Editor’s Note: Nebraska is celebrating its 150th birthday in 2017. As the state observes its sesquicentennial, we are revisiting some of the state’s attractions. Today, we take a look at the Burt County Museum in Tekamah…
Imagine pouring gasoline or kerosene into your iron and lighting it with a match. How about putting charcoal in an iron? Then, imagine actually using it to press clothes.
These antique irons and several more are on display at the Burt County Museum in Tekamah, Nebraska. Tekamah is about a 45-minute drive north of Omaha.
A section on irons and other laundry-related antiques are located in the basement of the museum. The museum, itself, offers a great look into the past.
The museum is housed in the former E.C. Houston home. The house was built in 1904 for Houston and his family. Houston owned the Houston Lumber Company.
The house became home to the Burt County Museum in 1985. The house was listed on the National Register of Historic Places a year later. It is one of 11 attractions in Burt County on the Register. The house underwent renovation from a previous owner, so it’s not in the same layout as when the Houstons lived there.
The first thing visitors notice when they enter the house is the dark oak staircase. The detailed work on the columns is impressive.
We started our tour on the main floor. The parlor room was spacious. It used to be two smaller rooms, but the previous owner had removed a wall. We still enjoyed the view. The museum makes excellent use of mannequins, dressing them in period places throughout the house.
The parlor offered a view of antique furniture and furnishings.
The room features a painting from the 1700s depicting The Last Supper. The painting was donated by a local priest.
An old phone is located in the hallway. During its day, people would pick up the earpiece and talk into the microphone in front of the box. They would be connected to the local operator and advise them who they needed to call. Can you imagine any young kid using it today? “How do I take a selfie?”
The dining room featured a tea set among the many items in the room.
A spoon collection featuring Tekamah and its school hangs on a wall. Spoons became popular to collect in the late 1800s, growing from a European fad. Wealthy Americans would bring souvenir spoons with the names of the cities they visited on them.
The kitchen has been converted into office space, but a collection of dishware is available for viewing.
We finally ascended the oak staircase to the second floor. A sitting room is located atop the staircase. I saw my first corner heat radiator.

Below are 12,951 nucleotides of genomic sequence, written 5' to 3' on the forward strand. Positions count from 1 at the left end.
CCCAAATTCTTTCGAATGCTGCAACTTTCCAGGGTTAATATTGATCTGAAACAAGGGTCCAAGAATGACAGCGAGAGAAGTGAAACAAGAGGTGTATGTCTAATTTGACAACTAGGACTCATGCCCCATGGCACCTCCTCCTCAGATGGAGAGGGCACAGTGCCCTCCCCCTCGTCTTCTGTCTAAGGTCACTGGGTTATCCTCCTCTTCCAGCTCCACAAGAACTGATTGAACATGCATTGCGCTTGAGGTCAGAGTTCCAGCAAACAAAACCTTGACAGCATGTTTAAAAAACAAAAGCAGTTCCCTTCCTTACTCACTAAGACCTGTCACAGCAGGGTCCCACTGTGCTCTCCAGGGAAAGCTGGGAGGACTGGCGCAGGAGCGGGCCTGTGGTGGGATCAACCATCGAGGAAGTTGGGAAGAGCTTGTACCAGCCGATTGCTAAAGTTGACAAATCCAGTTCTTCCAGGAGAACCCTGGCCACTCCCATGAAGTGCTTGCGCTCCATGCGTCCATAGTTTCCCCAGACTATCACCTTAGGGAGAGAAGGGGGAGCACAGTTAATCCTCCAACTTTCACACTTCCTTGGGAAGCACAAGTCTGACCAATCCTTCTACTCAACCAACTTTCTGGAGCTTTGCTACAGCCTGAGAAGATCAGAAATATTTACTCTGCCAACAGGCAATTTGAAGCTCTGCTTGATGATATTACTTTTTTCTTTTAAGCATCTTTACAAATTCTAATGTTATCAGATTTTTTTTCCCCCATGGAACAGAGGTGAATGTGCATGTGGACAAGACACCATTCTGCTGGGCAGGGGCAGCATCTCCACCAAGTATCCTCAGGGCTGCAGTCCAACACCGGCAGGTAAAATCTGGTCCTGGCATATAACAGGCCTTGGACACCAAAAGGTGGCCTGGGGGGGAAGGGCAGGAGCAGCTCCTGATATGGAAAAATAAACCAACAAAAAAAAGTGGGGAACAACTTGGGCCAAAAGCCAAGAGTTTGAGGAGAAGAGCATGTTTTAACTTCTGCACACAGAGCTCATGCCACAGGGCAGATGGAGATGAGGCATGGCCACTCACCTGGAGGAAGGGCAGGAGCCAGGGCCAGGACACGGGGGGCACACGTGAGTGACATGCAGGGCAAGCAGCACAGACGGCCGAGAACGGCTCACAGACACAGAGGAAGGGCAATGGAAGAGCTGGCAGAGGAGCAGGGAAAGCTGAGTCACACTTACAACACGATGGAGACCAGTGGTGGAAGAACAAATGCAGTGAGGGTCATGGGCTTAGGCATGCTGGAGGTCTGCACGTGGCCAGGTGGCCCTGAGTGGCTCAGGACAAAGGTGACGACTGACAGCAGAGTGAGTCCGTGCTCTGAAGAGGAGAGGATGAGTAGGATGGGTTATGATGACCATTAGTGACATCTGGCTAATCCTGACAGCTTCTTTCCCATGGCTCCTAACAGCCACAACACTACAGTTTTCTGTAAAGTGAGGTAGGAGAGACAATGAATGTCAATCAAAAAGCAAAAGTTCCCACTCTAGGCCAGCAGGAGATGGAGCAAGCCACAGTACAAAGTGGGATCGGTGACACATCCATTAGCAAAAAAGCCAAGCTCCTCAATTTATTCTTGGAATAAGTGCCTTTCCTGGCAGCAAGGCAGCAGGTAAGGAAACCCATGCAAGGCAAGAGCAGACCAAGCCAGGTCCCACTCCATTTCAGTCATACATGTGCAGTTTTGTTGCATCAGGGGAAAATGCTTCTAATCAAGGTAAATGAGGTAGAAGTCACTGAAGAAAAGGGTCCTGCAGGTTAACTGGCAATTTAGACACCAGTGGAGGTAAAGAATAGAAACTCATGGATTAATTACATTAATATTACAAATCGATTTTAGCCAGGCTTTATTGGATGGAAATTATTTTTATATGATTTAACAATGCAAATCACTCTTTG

The room also had a trunk from 1714, with its original owner’s initials.
The bedrooms had a rarity for their time – closets. Not just one, but two in both the master and the children’s rooms. Historically, homes would have armoires in the bedrooms.
The master bedroom had a four-post bed and a baby cradle.
A desk had an array of items, including a book.
The kids’ bedroom featured an old football helmet among its items.
Wreathes made from human hair were on display.
The bathroom featured a seat in the tub.
The room also featured a variety of bath-relate exhibits, including shaving brush, gowns and vases.
The museum has a room devoted to toys of years past. It has several games, dolls, a doll house and rocking horse. Lisa reminisced about the doll house her grandpa made them years ago. Anyone remember paper dolls? My sisters played with them as kids.
I loved the Buck Rogers ray gun.
The top floor is the music floor. The wide-open floor has enough space for dancing, as well as musical instruments. A stained glass window stands behind a drum set. It was from the courthouse. It had to be removed in order to renovate the building.
We headed to the basement, where we saw the irons, along with several other antique laundry items. We saw an old basket that appeared heavy enough to require two people to carry it.
A replica of an old kitchen is located in the basement.
An ice cutter and other tools are on display. People take the ice cutter via horse to the Missouri River (a few miles east of town). A saw would be used to score the top of the ice, in order for the horse-drawn cutter to make its deep cuts of the ice. Then the chunks would be pulled ashore and transported to town via a horse-drawn sleigh.
The museum has several old typewriters on display, along with cash registers.
A dentist’s work space made me cringe with the thought of having to have a tooth pulled in the early to mid-1900s.
An exhibit recognized the history of nursing in the medical field.
Having finished the tour of the house, we didn’t have time to check out the one-room school house that is also located on the property. Another time.
The E.C. Houston is one of two houses owned by the museum. The E.W. Bryant House is a few blocks away. That house will have to make our itinerary on a future trip.
I’ve mentioned previously that visiting rural communities in your state offer a learning opportunity for culture and history. I suggest stopping in at the Burt County Museum when in the area. Plan 2-3 hours for the visit, so you can take in all the historical society has to offer.